· Demonstrate listening by giving your undivided attention and avoid interruptions like answering the telephone or looking at email. Note and mirror things back to your member of staff to demonstrate you are listening.
· Demonstrate respect by keeping the relationship professional at all times. Avoid putting your team member down, even in a joking manner.
Good questioning skills are a building block of successful communication. Questions help us gather information, clarify facts, and communicate with others. Here are some questioning techniques that you can use throughout the communication process.
Open questions get their name because the response is open-ended; the answerer has a wide range of options to choose from when answering it.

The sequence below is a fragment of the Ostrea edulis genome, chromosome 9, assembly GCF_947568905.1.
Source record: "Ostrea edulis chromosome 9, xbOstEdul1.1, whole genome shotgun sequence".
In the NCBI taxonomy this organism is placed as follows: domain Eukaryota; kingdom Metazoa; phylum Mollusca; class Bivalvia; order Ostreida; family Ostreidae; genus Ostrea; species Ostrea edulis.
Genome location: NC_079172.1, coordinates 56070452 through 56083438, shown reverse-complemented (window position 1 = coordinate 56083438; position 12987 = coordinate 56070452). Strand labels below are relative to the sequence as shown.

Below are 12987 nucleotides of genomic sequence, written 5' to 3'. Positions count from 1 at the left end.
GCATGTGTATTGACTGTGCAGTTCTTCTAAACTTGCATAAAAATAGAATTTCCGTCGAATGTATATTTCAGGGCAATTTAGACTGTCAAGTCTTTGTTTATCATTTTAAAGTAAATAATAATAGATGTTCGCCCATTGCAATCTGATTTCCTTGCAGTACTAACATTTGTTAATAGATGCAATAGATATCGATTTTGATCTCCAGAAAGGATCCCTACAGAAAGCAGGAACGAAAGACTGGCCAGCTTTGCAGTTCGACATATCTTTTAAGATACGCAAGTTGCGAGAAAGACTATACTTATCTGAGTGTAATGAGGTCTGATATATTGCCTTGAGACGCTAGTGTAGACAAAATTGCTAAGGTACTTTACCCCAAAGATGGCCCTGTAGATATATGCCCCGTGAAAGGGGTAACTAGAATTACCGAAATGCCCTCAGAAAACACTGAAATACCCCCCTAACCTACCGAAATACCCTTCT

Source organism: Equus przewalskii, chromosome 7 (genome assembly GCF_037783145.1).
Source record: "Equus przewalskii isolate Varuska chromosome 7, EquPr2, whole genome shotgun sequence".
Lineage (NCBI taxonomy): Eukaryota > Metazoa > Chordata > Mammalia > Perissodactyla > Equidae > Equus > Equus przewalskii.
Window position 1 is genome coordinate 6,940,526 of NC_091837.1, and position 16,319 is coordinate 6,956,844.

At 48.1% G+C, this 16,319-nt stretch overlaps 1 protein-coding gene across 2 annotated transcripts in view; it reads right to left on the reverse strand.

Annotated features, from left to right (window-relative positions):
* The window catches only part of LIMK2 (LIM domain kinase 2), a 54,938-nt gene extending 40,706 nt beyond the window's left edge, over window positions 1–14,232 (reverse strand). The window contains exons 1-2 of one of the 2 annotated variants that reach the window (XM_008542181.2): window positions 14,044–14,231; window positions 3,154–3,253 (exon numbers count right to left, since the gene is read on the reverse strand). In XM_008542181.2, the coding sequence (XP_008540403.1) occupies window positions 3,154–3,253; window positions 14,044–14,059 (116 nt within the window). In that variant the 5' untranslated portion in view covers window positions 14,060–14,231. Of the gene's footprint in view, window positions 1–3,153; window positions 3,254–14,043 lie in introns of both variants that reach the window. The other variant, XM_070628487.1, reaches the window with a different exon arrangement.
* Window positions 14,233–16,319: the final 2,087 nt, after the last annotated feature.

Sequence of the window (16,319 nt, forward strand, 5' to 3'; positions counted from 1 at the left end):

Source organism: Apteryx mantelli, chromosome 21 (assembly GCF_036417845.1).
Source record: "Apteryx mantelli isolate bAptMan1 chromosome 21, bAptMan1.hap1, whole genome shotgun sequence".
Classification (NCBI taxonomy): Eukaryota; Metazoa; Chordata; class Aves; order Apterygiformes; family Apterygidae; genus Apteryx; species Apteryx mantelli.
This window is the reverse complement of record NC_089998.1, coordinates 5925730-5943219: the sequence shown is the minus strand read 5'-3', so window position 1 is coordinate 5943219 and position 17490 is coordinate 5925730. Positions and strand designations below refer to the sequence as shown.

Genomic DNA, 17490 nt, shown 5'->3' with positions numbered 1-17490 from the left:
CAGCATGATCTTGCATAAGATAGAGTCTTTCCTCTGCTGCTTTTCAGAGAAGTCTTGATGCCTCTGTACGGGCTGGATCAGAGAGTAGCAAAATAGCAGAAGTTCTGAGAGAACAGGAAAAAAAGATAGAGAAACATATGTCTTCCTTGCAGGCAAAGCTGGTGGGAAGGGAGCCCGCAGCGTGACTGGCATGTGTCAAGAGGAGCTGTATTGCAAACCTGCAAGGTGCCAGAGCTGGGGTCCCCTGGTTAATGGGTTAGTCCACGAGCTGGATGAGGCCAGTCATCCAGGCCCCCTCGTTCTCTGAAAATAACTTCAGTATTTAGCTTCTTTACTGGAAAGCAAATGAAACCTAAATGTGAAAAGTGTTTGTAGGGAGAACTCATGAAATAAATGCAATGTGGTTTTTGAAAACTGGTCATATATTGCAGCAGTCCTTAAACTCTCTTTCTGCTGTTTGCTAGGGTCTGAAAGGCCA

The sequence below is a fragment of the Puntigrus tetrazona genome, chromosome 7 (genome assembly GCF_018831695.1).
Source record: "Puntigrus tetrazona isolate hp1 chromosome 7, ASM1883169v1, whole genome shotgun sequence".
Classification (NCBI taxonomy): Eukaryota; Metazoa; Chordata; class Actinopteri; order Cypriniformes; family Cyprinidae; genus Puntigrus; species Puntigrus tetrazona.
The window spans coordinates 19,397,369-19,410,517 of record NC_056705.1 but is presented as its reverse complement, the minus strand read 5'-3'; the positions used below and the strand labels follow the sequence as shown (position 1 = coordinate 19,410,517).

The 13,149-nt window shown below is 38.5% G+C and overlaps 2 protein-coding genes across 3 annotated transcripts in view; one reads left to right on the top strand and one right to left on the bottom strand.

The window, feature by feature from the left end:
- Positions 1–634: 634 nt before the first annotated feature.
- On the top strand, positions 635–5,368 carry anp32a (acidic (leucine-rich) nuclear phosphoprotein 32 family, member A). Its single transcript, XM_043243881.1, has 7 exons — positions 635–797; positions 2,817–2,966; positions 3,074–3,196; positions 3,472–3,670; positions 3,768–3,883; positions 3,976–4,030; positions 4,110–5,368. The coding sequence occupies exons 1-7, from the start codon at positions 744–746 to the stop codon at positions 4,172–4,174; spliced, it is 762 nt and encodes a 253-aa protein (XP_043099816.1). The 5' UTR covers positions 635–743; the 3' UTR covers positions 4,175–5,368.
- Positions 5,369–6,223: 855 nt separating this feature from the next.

Open questions use one of six words as a root:
Open questions are like going fishing with a net – you never know what you’re going to get. Open questions are great conversation starters, fact finders, and communication enhancers. Use them whenever possible.
Closed questions are the opposite of open questions; their very structure limits the answer to yes or no, or a specific piece of information. Some examples include:
Do you like chocolate?
Were you born in December?
Is it five o’clock yet?
Although closed questions tend to shut down communication, they can be useful if you are searching for a particular piece of information, or winding a conversation down.
If you use a closed question and it shuts down the conversation, simply use an open-ended question to get things started again. Here is an example:
Do you like hockey?
Who do you follow?